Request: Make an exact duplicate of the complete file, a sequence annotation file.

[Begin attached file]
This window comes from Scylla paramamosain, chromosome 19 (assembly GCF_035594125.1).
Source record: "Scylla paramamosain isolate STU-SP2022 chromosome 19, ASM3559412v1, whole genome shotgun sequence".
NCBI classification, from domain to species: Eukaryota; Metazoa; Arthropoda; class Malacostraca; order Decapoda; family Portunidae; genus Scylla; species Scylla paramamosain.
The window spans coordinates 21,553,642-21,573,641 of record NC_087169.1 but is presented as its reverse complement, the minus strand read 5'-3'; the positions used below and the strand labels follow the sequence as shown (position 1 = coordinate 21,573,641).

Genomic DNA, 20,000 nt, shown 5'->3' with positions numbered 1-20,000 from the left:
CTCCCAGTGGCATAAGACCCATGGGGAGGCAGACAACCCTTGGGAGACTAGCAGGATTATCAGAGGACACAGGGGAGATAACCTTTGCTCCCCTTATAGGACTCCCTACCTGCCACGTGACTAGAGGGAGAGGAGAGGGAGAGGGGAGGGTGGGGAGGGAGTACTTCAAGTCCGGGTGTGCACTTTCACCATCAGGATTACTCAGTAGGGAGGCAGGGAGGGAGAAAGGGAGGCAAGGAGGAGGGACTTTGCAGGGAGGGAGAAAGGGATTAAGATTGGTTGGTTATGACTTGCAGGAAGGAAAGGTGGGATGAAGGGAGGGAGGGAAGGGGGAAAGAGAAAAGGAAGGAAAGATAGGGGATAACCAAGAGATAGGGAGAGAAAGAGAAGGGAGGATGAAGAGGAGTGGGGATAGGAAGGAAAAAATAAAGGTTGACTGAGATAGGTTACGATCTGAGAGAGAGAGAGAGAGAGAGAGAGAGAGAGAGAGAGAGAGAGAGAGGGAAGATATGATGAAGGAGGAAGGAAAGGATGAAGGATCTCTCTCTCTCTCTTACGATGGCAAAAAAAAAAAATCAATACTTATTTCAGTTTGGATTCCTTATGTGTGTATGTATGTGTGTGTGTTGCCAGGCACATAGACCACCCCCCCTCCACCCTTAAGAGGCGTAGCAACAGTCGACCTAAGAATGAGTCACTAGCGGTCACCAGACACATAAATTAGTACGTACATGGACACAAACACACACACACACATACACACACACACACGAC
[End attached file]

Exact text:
This window comes from Scylla paramamosain, chromosome 19 (assembly GCF_035594125.1).
Source record: "Scylla paramamosain isolate STU-SP2022 chromosome 19, ASM3559412v1, whole genome shotgun sequence".
NCBI classification, from domain to species: Eukaryota; Metazoa; Arthropoda; class Malacostraca; order Decapoda; family Portunidae; genus Scylla; species Scylla paramamosain.
The window spans coordinates 21,553,642-21,573,641 of record NC_087169.1 but is presented as its reverse complement, the minus strand read 5'-3'; the positions used below and the strand labels follow the sequence as shown (position 1 = coordinate 21,573,641).

Genomic DNA, 20,000 nt, shown 5'->3' with positions numbered 1-20,000 from the left:
CTCCCAGTGGCATAAGACCCATGGGGAGGCAGACAACCCTTGGGAGACTAGCAGGATTATCAGAGGACACAGGGGAGATAACCTTTGCTCCCCTTATAGGACTCCCTACCTGCCACGTGACTAGAGGGAGAGGAGAGGGAGAGGGGAGGGTGGGGAGGGAGTACTTCAAGTCCGGGTGTGCACTTTCACCATCAGGATTACTCAGTAGGGAGGCAGGGAGGGAGAAAGGGAGGCAAGGAGGAGGGACTTTGCAGGGAGGGAGAAAGGGATTAAGATTGGTTGGTTATGACTTGCAGGAAGGAAAGGTGGGATGAAGGGAGGGAGGGAAGGGGGAAAGAGAAAAGGAAGGAAAGATAGGGGATAACCAAGAGATAGGGAGAGAAAGAGAAGGGAGGATGAAGAGGAGTGGGGATAGGAAGGAAAAAATAAAGGTTGACTGAGATAGGTTACGATCTGAGAGAGAGAGAGAGAGAGAGAGAGAGAGAGAGAGAGAGAGAGAGAGGGAAGATATGATGAAGGAGGAAGGAAAGGATGAAGGATCTCTCTCTCTCTCTTACGATGGCAAAAAAAAAAAATCAATACTTATTTCAGTTTGGATTCCTTATGTGTGTATGTATGTGTGTGTGTTGCCAGGCACATAGACCACCCCCCCTCCACCCTTAAGAGGCGTAGCAACAGTCGACCTAAGAATGAGTCACTAGCGGTCACCAGACACATAAATTAGTACGTACATGGACACAAACACACACACACACATACACACACACACACGAC